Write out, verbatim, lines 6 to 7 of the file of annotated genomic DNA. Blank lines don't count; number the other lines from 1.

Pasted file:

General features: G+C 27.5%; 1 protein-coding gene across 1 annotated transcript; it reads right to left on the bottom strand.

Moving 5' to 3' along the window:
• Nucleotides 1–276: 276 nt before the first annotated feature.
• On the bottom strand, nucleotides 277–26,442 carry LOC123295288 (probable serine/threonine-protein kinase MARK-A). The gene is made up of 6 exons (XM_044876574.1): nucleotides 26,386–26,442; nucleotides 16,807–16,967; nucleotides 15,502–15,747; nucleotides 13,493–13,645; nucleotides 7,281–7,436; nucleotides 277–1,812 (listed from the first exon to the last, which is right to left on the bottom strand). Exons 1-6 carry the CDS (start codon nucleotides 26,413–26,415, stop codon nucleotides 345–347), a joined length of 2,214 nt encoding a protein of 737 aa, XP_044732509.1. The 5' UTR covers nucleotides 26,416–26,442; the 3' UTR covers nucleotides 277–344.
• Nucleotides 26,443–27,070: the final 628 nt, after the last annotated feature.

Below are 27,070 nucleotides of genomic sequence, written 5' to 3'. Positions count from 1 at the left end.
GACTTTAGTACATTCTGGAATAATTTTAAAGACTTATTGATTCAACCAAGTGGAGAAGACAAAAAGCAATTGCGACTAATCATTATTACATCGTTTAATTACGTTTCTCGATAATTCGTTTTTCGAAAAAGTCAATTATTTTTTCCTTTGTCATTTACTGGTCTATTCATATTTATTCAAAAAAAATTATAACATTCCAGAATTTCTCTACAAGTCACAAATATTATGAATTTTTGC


Below are 27,070 nucleotides of genomic sequence, written 5' to 3'. Positions count from 1 at the left end.
GACTTTAGTACATTCTGGAATAATTTTAAAGACTTATTGATTCAACCAAGTGGAGAAGACAAAAAGCAATTGCGACTAATCATTATTACATCGTTTAATTACGTTTCTCGATAATTCGTTTTTCGAAAAAGTCAATTATTTTTTCCTTTGTCATTTACTGGTCTATTCATATTTATTCAAAAAAAATTATAACATTCCAGAATTTCTCTACAAGTCACAAATATTATGAATTTTTGC